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Concluding remarks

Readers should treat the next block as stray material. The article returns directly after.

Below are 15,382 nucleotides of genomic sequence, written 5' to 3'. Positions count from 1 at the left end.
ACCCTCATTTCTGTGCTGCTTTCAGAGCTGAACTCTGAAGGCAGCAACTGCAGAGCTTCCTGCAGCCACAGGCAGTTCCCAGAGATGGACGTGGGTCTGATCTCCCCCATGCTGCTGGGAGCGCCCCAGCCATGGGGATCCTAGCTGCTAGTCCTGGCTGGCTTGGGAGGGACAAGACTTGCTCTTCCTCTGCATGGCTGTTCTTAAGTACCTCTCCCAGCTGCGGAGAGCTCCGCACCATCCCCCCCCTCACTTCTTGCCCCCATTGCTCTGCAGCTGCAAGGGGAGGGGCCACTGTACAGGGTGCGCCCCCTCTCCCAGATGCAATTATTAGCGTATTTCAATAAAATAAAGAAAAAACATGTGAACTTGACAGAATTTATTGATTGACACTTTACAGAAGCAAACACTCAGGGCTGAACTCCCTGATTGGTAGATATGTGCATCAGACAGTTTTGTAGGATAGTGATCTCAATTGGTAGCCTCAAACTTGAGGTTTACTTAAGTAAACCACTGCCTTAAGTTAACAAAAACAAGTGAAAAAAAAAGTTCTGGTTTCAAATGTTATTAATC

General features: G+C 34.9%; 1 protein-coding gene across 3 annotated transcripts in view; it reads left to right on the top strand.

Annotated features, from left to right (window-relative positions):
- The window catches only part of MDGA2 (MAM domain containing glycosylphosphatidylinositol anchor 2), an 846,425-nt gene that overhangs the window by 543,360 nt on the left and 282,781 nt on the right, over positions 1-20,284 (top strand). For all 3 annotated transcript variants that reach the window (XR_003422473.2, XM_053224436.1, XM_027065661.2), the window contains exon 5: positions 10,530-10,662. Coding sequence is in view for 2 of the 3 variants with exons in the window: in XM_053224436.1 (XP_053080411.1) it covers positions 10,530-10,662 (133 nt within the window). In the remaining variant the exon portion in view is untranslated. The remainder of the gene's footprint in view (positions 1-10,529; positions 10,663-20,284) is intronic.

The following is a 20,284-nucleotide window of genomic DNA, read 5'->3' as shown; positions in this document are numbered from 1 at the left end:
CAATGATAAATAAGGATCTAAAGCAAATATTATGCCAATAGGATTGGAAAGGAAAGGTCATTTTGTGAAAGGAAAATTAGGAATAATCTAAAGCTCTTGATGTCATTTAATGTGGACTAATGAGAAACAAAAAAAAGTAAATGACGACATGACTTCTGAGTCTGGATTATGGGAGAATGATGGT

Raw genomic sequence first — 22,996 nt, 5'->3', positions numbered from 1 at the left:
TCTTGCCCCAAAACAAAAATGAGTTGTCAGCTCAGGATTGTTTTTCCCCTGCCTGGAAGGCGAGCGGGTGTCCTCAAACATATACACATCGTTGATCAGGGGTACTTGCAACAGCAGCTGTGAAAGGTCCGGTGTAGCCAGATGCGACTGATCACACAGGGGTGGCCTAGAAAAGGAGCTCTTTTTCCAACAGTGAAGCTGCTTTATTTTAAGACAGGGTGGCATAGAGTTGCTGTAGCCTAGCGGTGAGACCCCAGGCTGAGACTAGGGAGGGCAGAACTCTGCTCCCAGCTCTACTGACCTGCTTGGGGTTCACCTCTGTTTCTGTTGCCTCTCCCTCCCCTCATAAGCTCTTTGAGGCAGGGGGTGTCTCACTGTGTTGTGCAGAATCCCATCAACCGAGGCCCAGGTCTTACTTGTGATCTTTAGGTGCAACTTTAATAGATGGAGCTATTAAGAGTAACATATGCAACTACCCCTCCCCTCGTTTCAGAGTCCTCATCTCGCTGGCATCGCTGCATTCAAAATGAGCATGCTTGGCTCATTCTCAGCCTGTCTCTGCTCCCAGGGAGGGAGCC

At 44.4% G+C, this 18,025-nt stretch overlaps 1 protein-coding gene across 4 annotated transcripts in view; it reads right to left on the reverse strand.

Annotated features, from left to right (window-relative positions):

Diagnosis of biofilm formation on medical devices is mainly based on the isolation and identification of the contaminant bacteria and their subsequent characterization for biofilm formation using in vitro assays. This approach is not efficient for the timely treatment of patients and often requires the removal of the device. As of 2016, efforts are focused on optimizing in vivo visualization of biofilms formed on the surface of medical devices. Although informative, these techniques require further confirmation of the identity and viability of the contaminant organisms and therefore are not practical for rapid patient intervention with antimicrobial therapy. State-of-the-art methodologies are currently under development to engineer smart catheters using biosensors that allow the detection of biofilm formation in its early stages. Albeit promising, this futuristic approach still needs optimization for clinical application.


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